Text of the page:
Not The Sharpest Arrow

| Phoenix, AZ, USA | Working | January 5, 2017

(I am covering the help desk for the usual guy that is out sick.)

Me: “Thank you for calling the help desk. How can I help you?”

Self-Important Coworker: “My computer has broken and I can’t work! This is the third time I’ve had to call in this week! Does anyone there know to actually fix anything!?”

Me: “Well, I’m sorry you’re having difficulties. If you can explain the issue you’re experiencing I can try to resolve it for you.”

Self-Important Coworker: “My mouse isn’t working! I’ve been working on this spreadsheet for four hours and it’s due by the end of the day! Now the mouse is stuck on the right side of the screen and I can’t get it to go back! If I’m late with this I’m going to tell my manager it’s your fault!”

(I get her information and remotely access her system.)

Me: “Okay. Can you show me where the problem is?”

(She clicks on the spreadsheet in the taskbar, so obviously the mouse is working.)

Self-Important Coworker: “Right here! Look! It’s on column 45! When I hit enter is just goes down!”

(Without thinking about it, I hold down the left-arrow key and scroll back to column one. Before I have a chance to say anything she chimes back in.)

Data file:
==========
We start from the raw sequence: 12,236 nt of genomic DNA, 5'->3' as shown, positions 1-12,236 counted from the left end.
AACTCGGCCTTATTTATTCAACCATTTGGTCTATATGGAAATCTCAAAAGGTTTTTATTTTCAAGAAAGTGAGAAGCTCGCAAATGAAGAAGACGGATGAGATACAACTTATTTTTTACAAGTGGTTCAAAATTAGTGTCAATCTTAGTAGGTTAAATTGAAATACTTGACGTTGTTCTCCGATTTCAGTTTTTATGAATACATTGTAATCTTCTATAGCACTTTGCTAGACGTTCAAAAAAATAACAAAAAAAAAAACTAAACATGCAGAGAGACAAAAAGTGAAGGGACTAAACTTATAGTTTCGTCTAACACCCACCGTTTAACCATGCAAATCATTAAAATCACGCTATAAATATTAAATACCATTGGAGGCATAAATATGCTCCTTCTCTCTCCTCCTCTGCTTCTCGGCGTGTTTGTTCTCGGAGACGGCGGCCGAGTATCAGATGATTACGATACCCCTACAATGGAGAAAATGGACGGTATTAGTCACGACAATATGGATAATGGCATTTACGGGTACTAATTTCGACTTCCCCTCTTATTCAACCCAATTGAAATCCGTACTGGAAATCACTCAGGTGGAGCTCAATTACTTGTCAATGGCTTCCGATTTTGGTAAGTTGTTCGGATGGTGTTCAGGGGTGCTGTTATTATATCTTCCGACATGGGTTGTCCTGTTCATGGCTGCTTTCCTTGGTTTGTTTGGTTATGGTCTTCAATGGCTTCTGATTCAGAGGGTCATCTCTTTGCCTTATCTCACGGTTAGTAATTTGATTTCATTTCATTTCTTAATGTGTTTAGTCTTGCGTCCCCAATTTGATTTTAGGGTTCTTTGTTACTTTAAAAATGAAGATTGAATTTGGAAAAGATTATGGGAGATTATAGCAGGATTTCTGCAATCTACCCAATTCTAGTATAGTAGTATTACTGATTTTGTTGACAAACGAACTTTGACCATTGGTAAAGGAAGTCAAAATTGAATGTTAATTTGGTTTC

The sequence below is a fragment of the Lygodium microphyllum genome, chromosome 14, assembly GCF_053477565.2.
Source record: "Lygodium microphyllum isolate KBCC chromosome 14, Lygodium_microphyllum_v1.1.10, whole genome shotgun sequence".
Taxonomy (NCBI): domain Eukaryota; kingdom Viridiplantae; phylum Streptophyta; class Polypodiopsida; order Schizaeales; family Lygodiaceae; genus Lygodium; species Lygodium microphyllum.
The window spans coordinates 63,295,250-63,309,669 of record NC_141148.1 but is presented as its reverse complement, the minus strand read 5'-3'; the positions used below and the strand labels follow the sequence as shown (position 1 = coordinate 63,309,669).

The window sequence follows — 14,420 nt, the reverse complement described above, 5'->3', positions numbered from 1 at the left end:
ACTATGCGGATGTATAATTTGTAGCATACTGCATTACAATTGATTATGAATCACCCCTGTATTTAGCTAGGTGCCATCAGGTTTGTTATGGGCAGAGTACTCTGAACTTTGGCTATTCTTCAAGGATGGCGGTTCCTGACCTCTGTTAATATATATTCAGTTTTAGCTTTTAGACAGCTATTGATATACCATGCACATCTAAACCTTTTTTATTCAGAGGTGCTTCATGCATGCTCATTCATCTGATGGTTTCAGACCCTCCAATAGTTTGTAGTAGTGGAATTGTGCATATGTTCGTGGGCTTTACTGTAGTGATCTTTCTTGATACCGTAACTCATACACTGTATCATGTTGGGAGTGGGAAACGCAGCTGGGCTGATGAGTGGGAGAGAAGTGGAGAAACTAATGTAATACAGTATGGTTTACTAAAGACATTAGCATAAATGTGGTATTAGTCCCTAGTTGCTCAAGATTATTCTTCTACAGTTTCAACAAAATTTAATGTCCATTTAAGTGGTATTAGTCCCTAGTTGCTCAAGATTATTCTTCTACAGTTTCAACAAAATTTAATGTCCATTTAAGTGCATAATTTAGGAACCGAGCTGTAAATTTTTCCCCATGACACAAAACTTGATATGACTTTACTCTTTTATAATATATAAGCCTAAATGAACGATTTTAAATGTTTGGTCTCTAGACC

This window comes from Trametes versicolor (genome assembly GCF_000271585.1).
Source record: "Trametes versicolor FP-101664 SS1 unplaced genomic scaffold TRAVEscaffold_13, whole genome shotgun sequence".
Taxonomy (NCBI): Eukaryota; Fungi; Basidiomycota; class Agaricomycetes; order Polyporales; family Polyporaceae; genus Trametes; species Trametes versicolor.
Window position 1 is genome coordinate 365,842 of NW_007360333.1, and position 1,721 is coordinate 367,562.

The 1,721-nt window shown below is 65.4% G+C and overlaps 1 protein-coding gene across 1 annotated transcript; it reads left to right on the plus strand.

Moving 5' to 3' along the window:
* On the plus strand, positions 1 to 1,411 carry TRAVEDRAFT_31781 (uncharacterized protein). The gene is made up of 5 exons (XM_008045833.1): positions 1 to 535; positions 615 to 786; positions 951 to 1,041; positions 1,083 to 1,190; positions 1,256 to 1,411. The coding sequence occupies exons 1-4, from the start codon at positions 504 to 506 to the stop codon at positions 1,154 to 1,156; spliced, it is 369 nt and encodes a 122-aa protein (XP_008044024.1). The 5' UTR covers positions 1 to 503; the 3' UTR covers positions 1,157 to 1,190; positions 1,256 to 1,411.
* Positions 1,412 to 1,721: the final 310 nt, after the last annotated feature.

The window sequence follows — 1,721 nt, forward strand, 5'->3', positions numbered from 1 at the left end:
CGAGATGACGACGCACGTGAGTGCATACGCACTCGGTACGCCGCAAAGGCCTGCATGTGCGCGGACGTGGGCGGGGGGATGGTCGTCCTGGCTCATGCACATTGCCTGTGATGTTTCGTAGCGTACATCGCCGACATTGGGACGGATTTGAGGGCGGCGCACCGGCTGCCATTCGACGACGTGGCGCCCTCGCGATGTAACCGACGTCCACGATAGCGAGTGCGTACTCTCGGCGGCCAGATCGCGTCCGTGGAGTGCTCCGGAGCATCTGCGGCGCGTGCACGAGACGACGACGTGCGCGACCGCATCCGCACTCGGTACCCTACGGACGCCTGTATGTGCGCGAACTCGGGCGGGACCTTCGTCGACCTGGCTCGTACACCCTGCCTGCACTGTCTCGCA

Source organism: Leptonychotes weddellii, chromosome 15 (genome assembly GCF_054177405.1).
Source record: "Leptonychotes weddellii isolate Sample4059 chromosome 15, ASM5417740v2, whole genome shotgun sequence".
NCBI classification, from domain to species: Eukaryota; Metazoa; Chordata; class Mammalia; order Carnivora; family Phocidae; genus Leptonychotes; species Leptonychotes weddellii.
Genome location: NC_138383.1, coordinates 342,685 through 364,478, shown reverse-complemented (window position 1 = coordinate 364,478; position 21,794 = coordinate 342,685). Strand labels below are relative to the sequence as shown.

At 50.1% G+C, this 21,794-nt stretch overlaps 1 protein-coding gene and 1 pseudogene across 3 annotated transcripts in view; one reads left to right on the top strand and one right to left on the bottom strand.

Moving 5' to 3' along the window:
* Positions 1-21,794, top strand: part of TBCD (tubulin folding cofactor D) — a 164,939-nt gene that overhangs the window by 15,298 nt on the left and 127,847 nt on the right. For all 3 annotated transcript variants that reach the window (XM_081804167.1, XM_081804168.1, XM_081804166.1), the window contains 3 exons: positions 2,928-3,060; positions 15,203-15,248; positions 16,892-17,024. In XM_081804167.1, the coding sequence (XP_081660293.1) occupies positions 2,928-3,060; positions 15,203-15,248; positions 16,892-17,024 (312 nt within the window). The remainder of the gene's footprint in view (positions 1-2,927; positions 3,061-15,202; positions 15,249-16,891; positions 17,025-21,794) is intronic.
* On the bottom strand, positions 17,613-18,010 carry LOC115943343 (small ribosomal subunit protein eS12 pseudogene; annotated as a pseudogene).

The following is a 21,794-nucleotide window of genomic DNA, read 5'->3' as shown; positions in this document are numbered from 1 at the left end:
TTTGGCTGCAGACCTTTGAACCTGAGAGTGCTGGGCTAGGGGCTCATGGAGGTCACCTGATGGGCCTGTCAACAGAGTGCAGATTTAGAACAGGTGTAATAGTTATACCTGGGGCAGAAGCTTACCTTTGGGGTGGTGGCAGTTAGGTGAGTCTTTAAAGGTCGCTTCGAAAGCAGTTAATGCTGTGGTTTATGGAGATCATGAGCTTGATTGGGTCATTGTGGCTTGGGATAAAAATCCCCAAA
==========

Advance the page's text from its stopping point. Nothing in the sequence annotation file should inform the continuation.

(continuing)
Self-Important Coworker: “Whoa, whoa, whoa! How did you do that?!”

Me: “Uh, I just hit the left arrow key on the keyboard.”

Self-Important Coworker: “Oh.”

Me: “You can also scroll with the arrows.” *demonstrate by clicking on the scroll bar* “Does that solve your issue?”

Self-Important Coworker: “Um, yeah. Thanks.”

Me: *face-palm* “Thank you for calling.”

The Ticket To A Bad Christmas

| Charlotte, NC, USA | Working | December 21, 2016

(I’m working Christmas Eve with the help desk folks, who take calls from other employees. One gets a call from the manager of the department, who asks how things are going.)

Coworker: “Oh, it’s quiet here tonight; the phones are pretty quiet!”

Boss: “Great. I’ll be sending an email with information for you and the others to create 96 service tickets. I want them done this evening.”

(I wasn’t aware that I worked for Mr. Scrooge, but I am now.)

Not The Brightest Of Requests

| Canada | Right | December 6, 2016